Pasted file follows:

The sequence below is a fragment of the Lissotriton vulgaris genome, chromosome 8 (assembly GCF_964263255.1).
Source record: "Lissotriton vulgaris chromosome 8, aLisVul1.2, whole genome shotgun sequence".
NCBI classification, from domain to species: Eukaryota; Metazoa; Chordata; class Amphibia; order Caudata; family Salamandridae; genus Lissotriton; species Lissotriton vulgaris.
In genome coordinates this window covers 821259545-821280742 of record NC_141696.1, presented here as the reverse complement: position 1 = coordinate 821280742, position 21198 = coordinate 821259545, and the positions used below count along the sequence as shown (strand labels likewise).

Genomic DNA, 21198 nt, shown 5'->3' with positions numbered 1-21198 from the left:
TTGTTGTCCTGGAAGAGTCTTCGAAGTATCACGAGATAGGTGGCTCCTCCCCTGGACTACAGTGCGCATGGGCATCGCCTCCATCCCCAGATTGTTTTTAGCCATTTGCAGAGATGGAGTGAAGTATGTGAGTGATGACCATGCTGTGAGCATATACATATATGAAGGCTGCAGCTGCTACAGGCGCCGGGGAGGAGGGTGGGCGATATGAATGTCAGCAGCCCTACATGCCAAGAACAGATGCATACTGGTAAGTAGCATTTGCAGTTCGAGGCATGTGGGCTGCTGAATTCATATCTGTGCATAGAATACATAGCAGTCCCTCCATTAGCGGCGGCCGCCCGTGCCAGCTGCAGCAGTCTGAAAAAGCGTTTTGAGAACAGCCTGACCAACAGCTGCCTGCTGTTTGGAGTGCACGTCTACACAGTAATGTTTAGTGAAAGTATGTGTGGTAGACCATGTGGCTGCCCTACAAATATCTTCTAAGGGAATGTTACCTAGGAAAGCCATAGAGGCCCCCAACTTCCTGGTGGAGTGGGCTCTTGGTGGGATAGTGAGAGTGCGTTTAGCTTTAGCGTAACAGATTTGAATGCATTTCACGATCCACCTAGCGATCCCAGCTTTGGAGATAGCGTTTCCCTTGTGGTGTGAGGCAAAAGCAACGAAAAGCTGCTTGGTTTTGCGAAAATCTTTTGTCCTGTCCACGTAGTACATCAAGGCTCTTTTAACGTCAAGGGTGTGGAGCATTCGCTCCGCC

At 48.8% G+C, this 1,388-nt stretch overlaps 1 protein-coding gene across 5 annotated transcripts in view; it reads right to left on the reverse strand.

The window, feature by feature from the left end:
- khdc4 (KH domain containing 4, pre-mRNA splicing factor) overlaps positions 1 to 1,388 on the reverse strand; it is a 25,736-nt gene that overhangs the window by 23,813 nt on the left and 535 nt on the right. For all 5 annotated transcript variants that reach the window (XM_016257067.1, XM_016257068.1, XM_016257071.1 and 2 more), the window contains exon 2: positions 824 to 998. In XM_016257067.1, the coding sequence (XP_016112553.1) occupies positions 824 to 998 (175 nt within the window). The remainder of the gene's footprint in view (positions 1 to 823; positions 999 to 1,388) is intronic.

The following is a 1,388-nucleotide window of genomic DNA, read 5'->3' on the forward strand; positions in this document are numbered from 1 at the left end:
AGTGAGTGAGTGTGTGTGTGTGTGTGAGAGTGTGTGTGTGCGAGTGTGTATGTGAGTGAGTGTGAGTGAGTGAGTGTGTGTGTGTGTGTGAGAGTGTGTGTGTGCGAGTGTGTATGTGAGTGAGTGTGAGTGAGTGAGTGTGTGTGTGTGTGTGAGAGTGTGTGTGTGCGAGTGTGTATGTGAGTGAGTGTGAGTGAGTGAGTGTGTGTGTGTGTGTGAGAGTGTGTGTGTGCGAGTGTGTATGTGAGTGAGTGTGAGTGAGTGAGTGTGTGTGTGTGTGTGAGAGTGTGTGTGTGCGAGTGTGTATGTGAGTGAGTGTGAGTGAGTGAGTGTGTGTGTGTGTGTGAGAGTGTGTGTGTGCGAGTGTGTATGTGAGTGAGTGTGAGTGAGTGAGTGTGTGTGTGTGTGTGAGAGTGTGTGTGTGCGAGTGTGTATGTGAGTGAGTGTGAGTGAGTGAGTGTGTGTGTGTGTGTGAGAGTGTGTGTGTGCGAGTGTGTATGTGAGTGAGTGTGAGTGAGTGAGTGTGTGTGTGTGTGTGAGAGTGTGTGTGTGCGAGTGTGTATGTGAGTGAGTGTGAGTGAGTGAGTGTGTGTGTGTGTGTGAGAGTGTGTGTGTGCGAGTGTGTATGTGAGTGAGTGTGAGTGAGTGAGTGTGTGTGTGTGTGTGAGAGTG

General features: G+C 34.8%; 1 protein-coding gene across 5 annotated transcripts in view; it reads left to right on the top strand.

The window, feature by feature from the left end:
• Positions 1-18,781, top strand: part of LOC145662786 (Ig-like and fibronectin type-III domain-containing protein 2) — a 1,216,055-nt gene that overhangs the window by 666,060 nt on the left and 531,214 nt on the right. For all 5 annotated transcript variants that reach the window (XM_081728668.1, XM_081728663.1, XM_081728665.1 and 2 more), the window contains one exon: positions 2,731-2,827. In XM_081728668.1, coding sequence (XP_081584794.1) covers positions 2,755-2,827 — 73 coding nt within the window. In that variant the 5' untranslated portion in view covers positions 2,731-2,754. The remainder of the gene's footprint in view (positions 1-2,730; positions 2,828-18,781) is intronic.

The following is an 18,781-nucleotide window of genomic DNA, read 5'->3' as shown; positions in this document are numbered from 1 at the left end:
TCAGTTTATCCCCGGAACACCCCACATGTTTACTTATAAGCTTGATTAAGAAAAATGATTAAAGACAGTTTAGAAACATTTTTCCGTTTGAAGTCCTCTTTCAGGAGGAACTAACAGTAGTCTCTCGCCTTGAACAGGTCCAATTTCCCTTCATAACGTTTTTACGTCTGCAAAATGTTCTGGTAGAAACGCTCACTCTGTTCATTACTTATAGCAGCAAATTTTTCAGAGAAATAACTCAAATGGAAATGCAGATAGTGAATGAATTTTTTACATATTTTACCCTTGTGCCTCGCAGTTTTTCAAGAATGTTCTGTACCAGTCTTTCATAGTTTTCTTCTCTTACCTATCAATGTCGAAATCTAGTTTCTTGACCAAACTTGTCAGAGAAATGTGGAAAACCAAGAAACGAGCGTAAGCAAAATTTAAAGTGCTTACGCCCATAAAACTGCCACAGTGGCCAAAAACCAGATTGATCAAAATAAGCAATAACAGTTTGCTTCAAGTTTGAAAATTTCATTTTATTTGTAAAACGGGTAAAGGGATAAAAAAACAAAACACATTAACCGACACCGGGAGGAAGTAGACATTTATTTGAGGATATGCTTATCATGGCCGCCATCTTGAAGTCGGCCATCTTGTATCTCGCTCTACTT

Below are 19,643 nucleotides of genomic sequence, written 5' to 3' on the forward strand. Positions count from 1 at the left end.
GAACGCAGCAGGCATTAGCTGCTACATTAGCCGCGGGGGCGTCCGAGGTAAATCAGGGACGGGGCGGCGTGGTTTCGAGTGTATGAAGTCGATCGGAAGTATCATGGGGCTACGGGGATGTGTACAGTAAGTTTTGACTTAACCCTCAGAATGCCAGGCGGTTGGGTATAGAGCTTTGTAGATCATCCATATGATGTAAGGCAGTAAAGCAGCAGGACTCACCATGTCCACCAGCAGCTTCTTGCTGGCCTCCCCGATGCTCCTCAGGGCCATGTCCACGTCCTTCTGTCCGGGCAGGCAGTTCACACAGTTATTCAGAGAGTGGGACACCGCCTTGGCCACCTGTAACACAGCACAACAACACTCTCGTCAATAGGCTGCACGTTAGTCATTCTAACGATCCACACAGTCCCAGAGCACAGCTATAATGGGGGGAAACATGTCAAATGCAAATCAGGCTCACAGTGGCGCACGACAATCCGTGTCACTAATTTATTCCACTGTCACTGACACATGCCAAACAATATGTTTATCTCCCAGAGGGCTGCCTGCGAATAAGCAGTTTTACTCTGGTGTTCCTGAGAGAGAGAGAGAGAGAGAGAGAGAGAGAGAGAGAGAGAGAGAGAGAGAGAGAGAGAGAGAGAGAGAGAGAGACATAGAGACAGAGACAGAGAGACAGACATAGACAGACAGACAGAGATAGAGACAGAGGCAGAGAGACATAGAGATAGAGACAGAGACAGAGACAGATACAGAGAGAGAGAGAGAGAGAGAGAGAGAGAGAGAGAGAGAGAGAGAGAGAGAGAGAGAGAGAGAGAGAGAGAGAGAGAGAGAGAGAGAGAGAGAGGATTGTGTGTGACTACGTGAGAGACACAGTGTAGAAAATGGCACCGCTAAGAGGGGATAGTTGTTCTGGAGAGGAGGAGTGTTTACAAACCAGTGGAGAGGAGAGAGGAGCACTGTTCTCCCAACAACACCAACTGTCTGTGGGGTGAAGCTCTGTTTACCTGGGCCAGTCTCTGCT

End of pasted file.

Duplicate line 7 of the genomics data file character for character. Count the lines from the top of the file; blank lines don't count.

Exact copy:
At 48.8% G+C, this 1,388-nt stretch overlaps 1 protein-coding gene across 5 annotated transcripts in view; it reads right to left on the reverse strand.